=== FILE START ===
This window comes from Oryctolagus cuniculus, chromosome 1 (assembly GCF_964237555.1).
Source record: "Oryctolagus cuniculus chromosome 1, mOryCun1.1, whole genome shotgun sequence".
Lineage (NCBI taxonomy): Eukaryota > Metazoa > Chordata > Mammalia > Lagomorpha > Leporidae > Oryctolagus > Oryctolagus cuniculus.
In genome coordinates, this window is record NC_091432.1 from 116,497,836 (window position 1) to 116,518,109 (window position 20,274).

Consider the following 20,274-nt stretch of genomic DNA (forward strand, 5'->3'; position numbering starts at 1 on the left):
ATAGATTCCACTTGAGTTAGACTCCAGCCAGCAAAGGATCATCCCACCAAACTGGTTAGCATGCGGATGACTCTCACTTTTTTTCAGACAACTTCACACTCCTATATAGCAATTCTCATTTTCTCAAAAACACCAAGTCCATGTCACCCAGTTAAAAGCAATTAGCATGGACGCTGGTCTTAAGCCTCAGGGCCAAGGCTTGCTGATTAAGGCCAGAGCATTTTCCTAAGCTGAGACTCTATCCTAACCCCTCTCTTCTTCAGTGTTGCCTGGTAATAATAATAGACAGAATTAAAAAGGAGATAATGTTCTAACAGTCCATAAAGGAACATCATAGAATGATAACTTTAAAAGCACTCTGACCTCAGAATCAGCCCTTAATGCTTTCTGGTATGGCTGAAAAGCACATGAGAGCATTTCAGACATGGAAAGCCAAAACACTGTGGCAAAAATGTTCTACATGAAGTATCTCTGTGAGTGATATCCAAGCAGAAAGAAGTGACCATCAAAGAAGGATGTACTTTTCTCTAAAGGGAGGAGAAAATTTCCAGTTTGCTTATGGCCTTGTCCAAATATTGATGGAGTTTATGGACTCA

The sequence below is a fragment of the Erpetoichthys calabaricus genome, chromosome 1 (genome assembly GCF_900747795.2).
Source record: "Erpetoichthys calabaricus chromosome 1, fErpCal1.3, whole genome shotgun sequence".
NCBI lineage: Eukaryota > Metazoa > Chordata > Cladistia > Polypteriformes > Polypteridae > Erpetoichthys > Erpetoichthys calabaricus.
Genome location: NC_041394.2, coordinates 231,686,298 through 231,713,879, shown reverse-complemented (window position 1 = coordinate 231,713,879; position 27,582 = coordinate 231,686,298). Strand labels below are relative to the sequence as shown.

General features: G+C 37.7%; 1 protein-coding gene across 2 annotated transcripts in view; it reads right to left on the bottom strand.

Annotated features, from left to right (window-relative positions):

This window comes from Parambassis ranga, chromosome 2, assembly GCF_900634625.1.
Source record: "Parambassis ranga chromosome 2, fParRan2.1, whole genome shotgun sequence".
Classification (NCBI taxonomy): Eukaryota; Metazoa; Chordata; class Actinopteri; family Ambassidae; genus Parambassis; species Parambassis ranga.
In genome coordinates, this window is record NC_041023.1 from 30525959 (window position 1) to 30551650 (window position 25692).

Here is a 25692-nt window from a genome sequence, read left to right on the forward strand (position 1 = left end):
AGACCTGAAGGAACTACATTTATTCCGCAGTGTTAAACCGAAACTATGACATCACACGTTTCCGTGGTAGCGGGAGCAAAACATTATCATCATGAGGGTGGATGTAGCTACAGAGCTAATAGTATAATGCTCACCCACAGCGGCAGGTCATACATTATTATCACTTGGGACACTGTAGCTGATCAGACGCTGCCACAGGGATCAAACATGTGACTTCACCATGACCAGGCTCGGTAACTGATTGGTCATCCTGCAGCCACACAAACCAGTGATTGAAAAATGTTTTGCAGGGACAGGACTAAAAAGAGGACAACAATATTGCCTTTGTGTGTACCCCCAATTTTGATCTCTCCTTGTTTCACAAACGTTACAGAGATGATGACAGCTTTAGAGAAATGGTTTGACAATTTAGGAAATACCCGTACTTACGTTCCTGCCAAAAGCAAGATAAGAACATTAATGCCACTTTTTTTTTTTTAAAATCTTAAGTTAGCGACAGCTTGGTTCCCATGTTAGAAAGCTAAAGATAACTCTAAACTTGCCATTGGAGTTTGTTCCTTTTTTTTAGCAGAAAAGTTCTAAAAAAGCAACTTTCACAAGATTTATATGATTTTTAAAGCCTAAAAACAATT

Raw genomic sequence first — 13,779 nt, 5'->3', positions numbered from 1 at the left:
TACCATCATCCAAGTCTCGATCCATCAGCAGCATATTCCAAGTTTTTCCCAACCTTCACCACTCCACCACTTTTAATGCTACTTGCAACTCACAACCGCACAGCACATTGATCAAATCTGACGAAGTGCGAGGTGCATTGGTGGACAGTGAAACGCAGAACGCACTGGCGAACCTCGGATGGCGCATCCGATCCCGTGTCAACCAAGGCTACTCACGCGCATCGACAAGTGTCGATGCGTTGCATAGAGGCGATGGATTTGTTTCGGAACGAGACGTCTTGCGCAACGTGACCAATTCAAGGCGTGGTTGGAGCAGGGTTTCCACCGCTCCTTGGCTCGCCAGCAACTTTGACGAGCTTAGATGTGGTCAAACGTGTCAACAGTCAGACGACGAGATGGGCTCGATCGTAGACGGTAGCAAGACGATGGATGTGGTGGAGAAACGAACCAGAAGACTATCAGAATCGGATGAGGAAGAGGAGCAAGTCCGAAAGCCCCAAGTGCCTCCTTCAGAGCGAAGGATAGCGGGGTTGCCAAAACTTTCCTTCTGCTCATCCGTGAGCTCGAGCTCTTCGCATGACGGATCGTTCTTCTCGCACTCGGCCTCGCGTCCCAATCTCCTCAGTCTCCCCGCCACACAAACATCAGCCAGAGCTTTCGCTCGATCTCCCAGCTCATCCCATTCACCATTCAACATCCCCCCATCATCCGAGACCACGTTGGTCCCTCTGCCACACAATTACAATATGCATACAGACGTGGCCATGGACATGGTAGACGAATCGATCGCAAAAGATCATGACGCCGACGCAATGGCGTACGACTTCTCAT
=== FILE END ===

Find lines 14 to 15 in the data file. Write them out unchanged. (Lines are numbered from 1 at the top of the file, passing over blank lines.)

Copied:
Source record: "Parambassis ranga chromosome 2, fParRan2.1, whole genome shotgun sequence".
Classification (NCBI taxonomy): Eukaryota; Metazoa; Chordata; class Actinopteri; family Ambassidae; genus Parambassis; species Parambassis ranga.